Gateway® technology is an in vitro cloning strategy that is based on the recombination of specific recombination sites, namely attP in phage and attB in E. coli. Through a two-step process, any gene or DNA fragment can easily be cloned in a directional and reversible manner into an entry vector before transferring into a destination vector for expression. The following describes the molecular events involved in Gateway cloning:
Step1: Cloning the gene of interest into an entry vector
The first step involves generating a gene or DNA fragment with flanking attB1 and attB2 recombination sites. This can be achieved through PCR, restriction enzyme digestion, a cDNA library or a synthetic DNA fragment like GenParts™ DNA Fragments. Similarly, corresponding attP1 and attP2 recombination sites need to be generated in the recipient vector, called pDonor. After mixing the fragment and vector with the BP Clonase enzyme mix, the enzyme catalyzes the site-specific recombination to generate an entry vector containing the insert flanked by attL1 and attL2 sites (Fig. 1). This vector can now be used to transfer the gene of interest into any Gateway destination vector for expression. https://blog.addgene.org/plasmids-101-gateway-cloning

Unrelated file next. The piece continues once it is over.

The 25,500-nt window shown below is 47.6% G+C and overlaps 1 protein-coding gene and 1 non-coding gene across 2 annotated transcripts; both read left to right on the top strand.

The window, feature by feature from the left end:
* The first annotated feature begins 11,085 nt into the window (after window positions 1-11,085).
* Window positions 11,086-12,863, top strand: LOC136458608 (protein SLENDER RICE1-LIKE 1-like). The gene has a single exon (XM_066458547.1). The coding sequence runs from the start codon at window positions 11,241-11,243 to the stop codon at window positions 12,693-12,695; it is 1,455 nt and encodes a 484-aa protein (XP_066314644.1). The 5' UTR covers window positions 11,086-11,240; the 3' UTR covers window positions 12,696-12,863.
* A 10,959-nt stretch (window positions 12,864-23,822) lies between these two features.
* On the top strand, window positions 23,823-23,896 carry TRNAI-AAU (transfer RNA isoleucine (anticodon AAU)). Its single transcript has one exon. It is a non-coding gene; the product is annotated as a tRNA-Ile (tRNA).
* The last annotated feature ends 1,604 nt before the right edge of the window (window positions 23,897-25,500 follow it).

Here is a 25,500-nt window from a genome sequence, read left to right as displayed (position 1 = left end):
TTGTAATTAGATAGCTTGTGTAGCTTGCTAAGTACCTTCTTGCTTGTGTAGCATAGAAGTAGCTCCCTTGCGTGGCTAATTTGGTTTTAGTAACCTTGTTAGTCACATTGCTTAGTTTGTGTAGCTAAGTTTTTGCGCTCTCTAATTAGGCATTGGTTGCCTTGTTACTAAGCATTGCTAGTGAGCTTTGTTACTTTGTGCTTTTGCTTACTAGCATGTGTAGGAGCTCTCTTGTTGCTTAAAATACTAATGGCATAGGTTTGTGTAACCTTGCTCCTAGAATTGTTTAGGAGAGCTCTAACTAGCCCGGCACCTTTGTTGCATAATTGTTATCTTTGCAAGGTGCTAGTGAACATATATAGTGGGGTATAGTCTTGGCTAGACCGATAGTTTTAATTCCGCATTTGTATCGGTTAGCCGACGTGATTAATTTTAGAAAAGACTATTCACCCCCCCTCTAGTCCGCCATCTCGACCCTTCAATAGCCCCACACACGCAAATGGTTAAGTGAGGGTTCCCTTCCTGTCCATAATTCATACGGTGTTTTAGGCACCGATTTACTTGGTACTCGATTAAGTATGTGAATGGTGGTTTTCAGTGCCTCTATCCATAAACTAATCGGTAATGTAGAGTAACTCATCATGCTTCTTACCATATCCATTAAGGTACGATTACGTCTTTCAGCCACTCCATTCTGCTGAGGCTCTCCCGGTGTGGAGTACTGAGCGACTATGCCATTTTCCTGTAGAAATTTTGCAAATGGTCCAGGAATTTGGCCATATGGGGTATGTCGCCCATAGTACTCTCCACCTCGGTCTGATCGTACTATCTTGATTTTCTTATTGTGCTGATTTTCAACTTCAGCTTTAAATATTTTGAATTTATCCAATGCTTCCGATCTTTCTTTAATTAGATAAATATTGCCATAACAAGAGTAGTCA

Figure 1. The BP Clonase reaction as the first step in Gateway cloning.
Step2: Subcloning the gene of interest into a destination vector
In this step, the entry vector is mixed with the LR Clonase enzyme mix and a destination vector containing attR1 and attR2 recombination sites. The result of the enzymatic activity is a vector containing the gene of interest flanked by its original attB1 and attB2 and ready for transformation and expression in any desired host organism.
Figure w. The LR Clonase reaction as the second step in Gateway cloning.
In this system, presence of an antibiotic resistant marker in the entry and destination vectors along with the toxic ccdB gene in the destination vector allows for efficient screening of positive clones.
Applications and Advantages of Gateway® Cloning
This cloning strategy can be used in any downstream application that requires the transfer of one gene or DNA fragment into different types of plasmids for bacterial, mammalian or insect expression, or thousands of genes or DNA fragments into one type of plasmid. Key advantages of this system include:
High cloning efficiency
Reduced false positive rate due to the presence of ccdB gene
Flexibility in moving the gene of interest into and out of many vectors
Allowing to maintain desired reading frame and orientation